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National Parks

On guard for Canada’s national parks

Ukkusiksilak (Wager Bay) Photo by Elizabeth Seale

National parks help protect Canadian wilderness areas against the juggernaut of industrial and commercial development. They preserve our nation’s unique ecosystems before they are lost forever.

Parliament sets aside and protects natural areas as national parks for the people of Canada. Most Canadians know national parks as places to vacation, camp, hike and canoe, but they are far more than just summer playgrounds. They are spectacular and serene landscapes that harbour globally significant wildlife populations and habitats of endangered species.

Our national parks system began in 1885 with the protection of several tiny hot springs in a 23-square kilometre reserve in Banff, Alberta. Today our 41 national parks include as much land as the entire country of New Zealand. But there is still plenty of room to grow.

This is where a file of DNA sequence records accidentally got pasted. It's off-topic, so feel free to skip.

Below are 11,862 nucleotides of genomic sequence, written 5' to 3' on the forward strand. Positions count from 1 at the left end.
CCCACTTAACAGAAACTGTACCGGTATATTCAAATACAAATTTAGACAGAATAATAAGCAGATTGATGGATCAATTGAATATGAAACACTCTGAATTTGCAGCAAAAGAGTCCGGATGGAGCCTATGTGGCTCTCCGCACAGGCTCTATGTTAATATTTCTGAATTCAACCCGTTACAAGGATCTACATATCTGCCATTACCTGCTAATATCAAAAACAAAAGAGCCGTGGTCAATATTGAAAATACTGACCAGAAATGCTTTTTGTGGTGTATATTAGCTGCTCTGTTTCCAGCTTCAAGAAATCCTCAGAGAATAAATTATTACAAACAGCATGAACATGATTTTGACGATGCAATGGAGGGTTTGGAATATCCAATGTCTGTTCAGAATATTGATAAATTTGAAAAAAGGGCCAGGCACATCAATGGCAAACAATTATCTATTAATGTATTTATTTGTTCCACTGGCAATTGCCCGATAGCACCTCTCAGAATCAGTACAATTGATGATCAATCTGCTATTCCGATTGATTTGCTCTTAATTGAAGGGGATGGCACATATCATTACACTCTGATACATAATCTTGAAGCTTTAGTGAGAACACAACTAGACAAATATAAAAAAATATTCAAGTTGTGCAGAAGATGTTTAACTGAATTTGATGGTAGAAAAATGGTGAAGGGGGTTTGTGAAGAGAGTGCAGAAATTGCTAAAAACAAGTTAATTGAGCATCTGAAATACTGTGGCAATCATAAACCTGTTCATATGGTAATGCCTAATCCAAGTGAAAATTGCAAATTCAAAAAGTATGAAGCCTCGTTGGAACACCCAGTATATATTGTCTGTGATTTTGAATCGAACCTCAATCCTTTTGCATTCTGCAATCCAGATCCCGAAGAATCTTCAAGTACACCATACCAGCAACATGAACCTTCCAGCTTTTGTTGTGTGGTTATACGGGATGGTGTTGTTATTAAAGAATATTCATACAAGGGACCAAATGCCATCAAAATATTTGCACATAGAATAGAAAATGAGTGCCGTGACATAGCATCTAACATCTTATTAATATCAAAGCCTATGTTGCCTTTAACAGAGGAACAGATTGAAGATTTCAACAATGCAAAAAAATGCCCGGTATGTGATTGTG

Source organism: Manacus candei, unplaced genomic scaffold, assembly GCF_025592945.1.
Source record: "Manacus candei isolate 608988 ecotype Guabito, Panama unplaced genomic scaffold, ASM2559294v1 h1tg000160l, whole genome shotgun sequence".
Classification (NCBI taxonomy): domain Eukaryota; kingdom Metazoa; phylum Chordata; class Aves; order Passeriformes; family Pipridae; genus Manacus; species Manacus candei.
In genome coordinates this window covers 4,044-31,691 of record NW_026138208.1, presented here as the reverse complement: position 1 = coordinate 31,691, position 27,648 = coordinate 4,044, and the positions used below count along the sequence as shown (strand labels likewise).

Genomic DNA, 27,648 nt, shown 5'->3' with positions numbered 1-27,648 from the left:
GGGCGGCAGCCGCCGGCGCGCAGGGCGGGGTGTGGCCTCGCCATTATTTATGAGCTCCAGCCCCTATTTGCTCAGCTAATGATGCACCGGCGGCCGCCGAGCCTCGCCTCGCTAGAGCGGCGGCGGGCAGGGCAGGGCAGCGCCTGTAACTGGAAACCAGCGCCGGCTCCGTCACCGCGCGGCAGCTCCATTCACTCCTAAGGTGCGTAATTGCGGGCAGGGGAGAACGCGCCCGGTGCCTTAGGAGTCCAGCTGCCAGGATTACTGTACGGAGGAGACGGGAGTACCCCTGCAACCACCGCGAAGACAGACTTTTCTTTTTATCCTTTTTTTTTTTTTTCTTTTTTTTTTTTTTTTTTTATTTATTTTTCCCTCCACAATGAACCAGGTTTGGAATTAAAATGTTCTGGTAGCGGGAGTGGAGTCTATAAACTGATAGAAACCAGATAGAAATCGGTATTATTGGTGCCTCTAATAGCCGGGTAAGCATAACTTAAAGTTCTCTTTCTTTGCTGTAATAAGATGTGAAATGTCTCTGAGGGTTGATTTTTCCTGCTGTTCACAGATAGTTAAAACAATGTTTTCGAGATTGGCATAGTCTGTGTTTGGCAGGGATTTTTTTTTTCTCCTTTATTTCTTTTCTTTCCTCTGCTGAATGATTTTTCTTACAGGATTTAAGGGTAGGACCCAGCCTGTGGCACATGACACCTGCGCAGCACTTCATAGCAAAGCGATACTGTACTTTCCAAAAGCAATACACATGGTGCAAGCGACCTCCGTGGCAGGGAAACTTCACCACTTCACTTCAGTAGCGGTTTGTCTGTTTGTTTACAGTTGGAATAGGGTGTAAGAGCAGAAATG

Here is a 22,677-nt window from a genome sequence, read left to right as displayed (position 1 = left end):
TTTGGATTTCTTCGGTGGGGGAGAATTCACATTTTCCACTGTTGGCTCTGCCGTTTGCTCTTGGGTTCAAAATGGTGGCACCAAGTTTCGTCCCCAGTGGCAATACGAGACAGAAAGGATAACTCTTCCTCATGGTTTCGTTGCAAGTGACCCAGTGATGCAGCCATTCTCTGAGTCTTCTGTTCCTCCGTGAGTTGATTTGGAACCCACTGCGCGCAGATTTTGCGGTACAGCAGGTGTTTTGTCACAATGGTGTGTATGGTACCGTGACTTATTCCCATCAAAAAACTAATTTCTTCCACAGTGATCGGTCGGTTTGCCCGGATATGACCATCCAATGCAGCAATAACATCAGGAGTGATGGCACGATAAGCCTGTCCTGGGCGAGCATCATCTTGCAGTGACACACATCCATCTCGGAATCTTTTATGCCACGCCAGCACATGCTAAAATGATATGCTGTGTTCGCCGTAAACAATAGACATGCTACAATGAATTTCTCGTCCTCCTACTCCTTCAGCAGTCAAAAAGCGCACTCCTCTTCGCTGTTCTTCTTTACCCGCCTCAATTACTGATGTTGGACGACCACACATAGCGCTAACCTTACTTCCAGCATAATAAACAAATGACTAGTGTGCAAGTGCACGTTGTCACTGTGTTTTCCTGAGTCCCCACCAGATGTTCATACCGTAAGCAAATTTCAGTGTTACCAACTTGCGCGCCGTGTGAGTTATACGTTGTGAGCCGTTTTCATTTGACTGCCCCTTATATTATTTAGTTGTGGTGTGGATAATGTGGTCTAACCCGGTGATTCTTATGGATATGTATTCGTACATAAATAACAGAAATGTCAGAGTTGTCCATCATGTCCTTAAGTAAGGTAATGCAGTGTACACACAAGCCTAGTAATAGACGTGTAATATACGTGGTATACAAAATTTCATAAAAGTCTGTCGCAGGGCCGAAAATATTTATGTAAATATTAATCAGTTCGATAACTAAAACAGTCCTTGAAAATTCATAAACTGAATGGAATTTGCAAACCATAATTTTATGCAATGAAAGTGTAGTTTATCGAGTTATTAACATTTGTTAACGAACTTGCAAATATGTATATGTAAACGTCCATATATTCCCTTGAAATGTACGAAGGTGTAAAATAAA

Since 1971, Nature Canada has played an important role in the protection of more than 125,000 square kilometres of lands and waters in Canada’s national parks system. Our current priority is ensuring the creation of four new national parks—the Mealy Mountains in Newfoundland, Bathurst Island in Nunavut, Manitoba Lowlands, and Wolf Lake in the Yukon.

Nature Canada also seeks to protect the ecological integrity of existing national parks. Thirty-one of Canada’s national parks are subject to ecological stress—from significant to severe—due to human activities in and around park boundaries, and 13 report that their situation has worsened since 1992. Nature Canada fights developments that pose threats to existing parks, and educates Canadians about what they can do to help conserve Canada’s wilderness legacy.

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